I'm developing an algorithm to parse a number out of a series of short-ish strings. These strings are somewhat regular, but there's a few different general forms and several exceptions. I'm trying to build a set of regexes that will handle the various forms and exceptions; I'll apply them one after another to see if I get a match.

One of these forms goes something like this:

X (Y) Z


  • X is a number I want to capture.
  • Z is static, pre-defined text. it's basically how I determine whether this particular form is applicable or not.
  • Y is a string of unknown length and content, surrounded by parenthesis.

Also: Y is optional; it doesn't always appear in a string with Z and X. So, I want to be able to extract the numbers from all of these strings:

  • 10 Z
  • 20 (foo) Z
  • 30 (bar) Z

Right now, I have a regex that will capture the first one:

([0-9]+) +Z

My problem is that I don't know how to construct a regex that will match a series of characters if and only if they're enclosed in parenthesis. Can this be done in a single regex?

4 Answers 4


Note the escaped parentheses, and the ? (zero or once) quantifiers. Any of the groups you don't want to capture can be (?: non-capture groups).

I agree about the spaces. \s is a better option there. I also changed the quantifier to insure there are digits at the beginning. As far as newlines, that would depend on context: if the file is parsed line by line it won't be a problem. Another option is to anchor the start and end of the line (add a ^ at the front and a $ at the end).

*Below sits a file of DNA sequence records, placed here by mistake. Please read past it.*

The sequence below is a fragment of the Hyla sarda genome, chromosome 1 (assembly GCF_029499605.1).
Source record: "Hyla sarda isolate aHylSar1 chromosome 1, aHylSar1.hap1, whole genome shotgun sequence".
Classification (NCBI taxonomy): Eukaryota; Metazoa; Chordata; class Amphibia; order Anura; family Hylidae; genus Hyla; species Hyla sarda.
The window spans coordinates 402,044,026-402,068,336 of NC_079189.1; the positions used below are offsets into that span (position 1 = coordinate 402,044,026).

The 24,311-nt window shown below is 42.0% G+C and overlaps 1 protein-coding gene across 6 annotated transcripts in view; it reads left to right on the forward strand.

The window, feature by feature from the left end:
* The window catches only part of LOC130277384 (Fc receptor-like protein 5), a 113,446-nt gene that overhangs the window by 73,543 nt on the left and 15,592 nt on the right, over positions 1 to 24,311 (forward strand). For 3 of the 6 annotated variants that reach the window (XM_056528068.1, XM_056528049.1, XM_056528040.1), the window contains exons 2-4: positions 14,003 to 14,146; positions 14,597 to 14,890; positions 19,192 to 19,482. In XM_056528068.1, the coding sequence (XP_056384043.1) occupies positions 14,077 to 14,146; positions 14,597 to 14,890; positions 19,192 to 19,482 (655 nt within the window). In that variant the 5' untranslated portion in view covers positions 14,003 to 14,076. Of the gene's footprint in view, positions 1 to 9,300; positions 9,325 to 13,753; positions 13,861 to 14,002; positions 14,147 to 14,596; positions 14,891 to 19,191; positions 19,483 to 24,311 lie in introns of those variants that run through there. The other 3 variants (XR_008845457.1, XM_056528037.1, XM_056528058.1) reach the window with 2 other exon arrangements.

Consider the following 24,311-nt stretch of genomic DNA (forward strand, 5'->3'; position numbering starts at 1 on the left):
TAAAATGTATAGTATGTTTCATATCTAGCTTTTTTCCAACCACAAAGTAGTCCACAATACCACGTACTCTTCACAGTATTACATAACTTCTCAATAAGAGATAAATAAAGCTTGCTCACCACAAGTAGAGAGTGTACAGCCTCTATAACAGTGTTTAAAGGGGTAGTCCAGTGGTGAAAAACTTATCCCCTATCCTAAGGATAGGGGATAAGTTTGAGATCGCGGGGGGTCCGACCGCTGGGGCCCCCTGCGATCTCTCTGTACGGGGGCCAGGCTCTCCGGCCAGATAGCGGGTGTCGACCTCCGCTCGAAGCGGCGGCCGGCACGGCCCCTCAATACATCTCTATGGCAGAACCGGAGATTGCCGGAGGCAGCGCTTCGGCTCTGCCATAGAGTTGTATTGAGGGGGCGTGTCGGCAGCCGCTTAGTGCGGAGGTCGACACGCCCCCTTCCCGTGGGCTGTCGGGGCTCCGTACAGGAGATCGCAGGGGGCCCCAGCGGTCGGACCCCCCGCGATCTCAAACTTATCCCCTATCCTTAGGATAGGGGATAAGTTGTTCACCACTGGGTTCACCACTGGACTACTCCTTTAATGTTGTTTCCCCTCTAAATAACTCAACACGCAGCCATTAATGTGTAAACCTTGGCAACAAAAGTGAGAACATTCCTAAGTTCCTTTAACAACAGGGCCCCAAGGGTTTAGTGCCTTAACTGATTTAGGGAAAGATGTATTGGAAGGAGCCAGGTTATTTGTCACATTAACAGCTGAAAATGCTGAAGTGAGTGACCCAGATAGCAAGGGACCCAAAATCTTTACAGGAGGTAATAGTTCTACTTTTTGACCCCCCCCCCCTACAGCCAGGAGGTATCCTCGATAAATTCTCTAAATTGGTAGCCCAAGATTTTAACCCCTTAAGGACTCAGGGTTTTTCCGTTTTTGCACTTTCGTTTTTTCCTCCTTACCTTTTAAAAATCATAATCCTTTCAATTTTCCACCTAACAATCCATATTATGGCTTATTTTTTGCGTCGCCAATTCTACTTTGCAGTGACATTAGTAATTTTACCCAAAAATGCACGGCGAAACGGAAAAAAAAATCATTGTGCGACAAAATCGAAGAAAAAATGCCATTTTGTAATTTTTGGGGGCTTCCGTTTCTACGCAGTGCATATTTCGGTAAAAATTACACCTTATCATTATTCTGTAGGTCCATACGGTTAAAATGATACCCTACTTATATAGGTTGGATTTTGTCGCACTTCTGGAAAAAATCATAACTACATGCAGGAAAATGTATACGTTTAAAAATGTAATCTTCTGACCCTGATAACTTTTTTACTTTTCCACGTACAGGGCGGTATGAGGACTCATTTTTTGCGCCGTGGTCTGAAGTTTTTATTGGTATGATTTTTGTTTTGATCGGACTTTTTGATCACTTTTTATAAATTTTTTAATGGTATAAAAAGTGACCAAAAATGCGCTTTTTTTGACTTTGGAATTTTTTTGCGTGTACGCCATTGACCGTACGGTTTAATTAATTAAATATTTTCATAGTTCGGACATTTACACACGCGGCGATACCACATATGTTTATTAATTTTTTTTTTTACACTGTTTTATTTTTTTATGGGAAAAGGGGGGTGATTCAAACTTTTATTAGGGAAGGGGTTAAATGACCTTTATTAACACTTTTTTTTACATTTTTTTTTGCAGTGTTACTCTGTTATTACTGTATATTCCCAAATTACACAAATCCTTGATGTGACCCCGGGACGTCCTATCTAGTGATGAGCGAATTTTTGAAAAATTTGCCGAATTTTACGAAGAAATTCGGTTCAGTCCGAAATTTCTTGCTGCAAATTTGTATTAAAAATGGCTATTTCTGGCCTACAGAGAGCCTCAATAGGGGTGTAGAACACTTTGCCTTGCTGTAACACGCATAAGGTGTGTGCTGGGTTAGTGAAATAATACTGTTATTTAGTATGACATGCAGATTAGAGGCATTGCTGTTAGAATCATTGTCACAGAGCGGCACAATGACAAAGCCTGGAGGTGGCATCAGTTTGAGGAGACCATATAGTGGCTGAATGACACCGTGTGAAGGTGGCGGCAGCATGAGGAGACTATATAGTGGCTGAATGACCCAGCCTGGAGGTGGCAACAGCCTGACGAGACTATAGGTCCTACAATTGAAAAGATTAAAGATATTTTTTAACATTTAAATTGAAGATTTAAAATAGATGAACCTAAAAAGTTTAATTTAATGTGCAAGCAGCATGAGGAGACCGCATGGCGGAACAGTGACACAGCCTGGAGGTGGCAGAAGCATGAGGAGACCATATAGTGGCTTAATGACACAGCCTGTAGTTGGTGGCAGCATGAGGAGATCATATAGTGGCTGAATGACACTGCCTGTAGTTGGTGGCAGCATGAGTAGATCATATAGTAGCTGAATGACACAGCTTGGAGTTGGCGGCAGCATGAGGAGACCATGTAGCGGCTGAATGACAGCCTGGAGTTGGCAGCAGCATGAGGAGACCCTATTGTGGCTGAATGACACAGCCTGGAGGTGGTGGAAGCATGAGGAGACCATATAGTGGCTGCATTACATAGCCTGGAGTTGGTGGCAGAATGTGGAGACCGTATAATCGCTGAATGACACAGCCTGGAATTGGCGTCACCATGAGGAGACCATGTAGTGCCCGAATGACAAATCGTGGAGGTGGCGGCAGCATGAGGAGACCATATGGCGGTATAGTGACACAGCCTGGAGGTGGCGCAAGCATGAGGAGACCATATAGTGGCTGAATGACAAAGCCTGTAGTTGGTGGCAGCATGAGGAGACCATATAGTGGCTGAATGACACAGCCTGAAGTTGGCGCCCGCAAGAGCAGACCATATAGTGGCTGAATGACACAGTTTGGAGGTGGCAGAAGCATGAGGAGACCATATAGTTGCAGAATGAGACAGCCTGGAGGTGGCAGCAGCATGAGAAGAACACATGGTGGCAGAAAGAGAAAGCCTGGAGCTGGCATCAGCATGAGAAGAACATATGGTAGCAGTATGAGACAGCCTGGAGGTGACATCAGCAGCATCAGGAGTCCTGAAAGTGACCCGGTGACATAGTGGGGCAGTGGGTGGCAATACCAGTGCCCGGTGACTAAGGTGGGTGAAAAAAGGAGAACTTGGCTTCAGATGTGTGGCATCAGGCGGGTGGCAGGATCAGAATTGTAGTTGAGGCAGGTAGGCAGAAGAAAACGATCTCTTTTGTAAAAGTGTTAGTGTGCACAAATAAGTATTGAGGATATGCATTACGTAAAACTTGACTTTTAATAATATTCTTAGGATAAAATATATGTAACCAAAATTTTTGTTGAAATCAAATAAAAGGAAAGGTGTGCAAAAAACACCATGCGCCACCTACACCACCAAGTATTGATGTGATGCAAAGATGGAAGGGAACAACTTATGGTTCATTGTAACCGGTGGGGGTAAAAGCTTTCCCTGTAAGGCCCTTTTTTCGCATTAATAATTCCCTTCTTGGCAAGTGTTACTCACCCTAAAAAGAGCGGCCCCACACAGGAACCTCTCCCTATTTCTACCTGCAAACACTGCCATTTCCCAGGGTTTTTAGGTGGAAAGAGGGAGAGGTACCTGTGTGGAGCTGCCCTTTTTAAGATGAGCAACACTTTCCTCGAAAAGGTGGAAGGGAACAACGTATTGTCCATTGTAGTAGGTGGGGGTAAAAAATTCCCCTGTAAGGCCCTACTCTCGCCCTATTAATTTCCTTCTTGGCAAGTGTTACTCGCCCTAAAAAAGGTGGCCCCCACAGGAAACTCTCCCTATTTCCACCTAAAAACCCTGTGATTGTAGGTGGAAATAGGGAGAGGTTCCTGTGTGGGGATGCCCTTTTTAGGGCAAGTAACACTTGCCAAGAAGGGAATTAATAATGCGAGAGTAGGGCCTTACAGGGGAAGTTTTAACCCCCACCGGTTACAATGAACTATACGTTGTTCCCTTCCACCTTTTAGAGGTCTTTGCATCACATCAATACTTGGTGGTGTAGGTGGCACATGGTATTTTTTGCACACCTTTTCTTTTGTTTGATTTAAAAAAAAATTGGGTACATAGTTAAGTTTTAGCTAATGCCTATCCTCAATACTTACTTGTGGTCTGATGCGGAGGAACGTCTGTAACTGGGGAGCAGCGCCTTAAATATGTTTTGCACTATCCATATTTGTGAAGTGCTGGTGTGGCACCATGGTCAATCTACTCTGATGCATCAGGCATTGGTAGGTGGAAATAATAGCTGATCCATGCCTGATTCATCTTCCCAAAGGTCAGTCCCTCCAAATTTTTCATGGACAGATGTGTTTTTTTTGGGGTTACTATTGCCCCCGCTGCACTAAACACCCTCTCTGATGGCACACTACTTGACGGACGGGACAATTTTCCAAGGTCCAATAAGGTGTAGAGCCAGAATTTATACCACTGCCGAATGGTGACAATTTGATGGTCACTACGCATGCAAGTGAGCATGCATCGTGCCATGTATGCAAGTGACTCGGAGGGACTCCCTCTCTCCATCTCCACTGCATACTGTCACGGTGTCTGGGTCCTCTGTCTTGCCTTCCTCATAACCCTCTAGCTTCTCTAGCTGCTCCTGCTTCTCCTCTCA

• 1
    The spaces are static. Replace them with \s+ Oct 27, 2008 at 20:54
  • or place one of them inside the ( )? Oct 27, 2008 at 20:55
  • Note that if the regex captures \n with . or if there are multiple instances on one line, this should be non-greedy: (\d*) ((.*?))? Z Oct 27, 2008 at 20:56
  • Thank you for the ?: non-captured group suggestion, that's so easy. May 18, 2022 at 8:49

This ought to work:


Haven't tested it though, but let me give you the breakdown, so if there are any bugs left they should be pretty straightforward to find:

First the beginning:

^ = beginning of string
\d+ = one or more decimal characters
\s? = one optional whitespace

Then this part:


Is actually:


Which makes the following contents optional, only if it exists fully


\( = an opening bracket
[^\)]+ = a series of at least one character that is not a closing bracket
\) = followed by a closing bracket
\s? = followed by one optional whitespace

And the end is made up of



Z = your constant string
$ = the end of the string

You can do this:

([0-9]+) (\([^)]+\))? Z

This will not work with nested parens for Y, however. Nesting requires recursion which isn't strictly regular any more (but context-free). Modern regexp engines can still handle it, albeit with some difficulties (back-references).

  • 1
    Fortunately I don't think I need to handle nested parens. Oct 27, 2008 at 20:51

Try this:

X (\(Y\))? Z

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